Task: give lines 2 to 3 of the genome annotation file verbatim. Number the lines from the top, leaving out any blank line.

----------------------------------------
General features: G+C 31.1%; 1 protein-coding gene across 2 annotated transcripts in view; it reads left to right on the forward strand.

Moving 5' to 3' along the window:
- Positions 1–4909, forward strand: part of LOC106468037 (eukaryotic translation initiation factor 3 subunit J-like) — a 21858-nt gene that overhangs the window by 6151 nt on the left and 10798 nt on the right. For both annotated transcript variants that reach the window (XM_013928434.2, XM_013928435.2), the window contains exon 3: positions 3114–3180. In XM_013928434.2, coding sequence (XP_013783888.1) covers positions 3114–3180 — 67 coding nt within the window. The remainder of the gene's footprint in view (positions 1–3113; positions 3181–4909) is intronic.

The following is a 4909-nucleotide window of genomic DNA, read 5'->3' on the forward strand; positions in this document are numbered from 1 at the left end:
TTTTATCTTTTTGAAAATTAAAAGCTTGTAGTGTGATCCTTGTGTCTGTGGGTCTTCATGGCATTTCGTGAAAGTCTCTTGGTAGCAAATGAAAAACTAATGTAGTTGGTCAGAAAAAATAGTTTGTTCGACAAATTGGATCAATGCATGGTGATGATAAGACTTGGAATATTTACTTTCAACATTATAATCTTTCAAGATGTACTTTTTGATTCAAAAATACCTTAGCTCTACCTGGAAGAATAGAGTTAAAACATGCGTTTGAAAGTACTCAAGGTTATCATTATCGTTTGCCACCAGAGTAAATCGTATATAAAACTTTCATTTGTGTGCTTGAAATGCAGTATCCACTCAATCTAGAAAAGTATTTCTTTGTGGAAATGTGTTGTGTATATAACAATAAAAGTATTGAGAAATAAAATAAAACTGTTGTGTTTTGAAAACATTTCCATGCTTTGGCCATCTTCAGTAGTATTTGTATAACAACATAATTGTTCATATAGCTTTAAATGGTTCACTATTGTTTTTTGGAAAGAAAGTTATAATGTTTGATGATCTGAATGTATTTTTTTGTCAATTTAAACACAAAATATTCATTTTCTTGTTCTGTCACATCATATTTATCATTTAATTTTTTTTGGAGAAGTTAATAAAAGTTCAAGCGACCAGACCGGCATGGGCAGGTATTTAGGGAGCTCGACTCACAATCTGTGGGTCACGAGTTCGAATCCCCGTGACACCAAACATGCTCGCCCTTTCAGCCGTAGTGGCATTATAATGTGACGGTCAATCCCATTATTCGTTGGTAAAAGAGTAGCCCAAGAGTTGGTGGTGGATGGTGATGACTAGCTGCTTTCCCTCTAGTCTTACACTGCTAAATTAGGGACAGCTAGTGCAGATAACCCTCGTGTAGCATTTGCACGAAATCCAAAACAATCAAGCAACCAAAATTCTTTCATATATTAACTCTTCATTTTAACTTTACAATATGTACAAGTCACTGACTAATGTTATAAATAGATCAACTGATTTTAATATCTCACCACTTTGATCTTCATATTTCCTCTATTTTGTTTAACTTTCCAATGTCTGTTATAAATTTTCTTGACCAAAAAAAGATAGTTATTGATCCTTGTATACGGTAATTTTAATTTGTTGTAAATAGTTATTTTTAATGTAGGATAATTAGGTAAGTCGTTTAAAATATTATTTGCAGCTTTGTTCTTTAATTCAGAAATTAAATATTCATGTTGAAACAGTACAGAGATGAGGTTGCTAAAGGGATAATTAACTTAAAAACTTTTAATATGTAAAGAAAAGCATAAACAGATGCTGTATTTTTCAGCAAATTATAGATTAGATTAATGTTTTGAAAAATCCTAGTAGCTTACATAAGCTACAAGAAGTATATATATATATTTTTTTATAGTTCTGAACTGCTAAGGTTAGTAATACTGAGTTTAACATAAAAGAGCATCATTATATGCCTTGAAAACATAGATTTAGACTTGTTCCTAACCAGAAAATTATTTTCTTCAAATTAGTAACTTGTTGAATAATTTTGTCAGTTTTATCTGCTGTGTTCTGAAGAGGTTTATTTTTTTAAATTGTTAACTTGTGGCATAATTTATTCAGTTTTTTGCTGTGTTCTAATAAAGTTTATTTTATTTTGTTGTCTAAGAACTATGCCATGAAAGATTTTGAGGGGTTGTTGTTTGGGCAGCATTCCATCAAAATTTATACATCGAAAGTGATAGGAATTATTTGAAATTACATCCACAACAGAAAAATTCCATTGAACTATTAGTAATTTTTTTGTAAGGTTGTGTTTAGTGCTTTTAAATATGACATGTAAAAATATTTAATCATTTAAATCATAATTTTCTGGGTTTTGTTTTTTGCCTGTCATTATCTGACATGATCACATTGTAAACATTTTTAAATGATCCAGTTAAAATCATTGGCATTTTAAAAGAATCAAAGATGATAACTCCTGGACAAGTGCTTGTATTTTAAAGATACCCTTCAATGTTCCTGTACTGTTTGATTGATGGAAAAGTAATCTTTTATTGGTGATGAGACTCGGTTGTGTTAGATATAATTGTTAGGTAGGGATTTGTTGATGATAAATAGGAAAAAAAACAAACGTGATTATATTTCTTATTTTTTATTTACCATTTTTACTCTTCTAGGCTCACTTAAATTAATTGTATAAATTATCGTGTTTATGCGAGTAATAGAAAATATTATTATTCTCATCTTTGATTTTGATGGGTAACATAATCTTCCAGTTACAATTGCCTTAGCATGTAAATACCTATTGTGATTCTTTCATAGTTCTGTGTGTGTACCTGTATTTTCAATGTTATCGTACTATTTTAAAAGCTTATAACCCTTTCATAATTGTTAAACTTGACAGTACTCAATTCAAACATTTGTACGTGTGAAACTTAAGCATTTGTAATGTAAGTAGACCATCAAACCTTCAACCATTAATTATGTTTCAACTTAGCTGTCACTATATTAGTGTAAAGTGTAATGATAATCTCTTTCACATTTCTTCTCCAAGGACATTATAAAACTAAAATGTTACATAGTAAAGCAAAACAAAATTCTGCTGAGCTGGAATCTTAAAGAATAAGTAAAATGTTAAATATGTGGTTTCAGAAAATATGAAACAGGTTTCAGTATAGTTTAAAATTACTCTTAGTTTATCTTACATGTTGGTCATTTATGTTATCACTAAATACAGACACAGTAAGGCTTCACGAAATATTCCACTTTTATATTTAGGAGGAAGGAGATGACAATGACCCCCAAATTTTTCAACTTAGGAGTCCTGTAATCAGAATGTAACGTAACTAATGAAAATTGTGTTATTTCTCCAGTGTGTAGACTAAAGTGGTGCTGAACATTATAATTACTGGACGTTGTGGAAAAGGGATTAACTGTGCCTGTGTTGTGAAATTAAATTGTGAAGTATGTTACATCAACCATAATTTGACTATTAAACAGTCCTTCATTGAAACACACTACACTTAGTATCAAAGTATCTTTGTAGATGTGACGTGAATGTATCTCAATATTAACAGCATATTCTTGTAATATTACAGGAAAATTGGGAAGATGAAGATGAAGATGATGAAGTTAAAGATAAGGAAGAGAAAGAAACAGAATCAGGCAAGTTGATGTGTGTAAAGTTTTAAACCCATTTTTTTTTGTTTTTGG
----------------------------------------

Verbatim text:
Moving 5' to 3' along the window:
- Positions 1–4909, forward strand: part of LOC106468037 (eukaryotic translation initiation factor 3 subunit J-like) — a 21858-nt gene that overhangs the window by 6151 nt on the left and 10798 nt on the right. For both annotated transcript variants that reach the window (XM_013928434.2, XM_013928435.2), the window contains exon 3: positions 3114–3180. In XM_013928434.2, coding sequence (XP_013783888.1) covers positions 3114–3180 — 67 coding nt within the window. The remainder of the gene's footprint in view (positions 1–3113; positions 3181–4909) is intronic.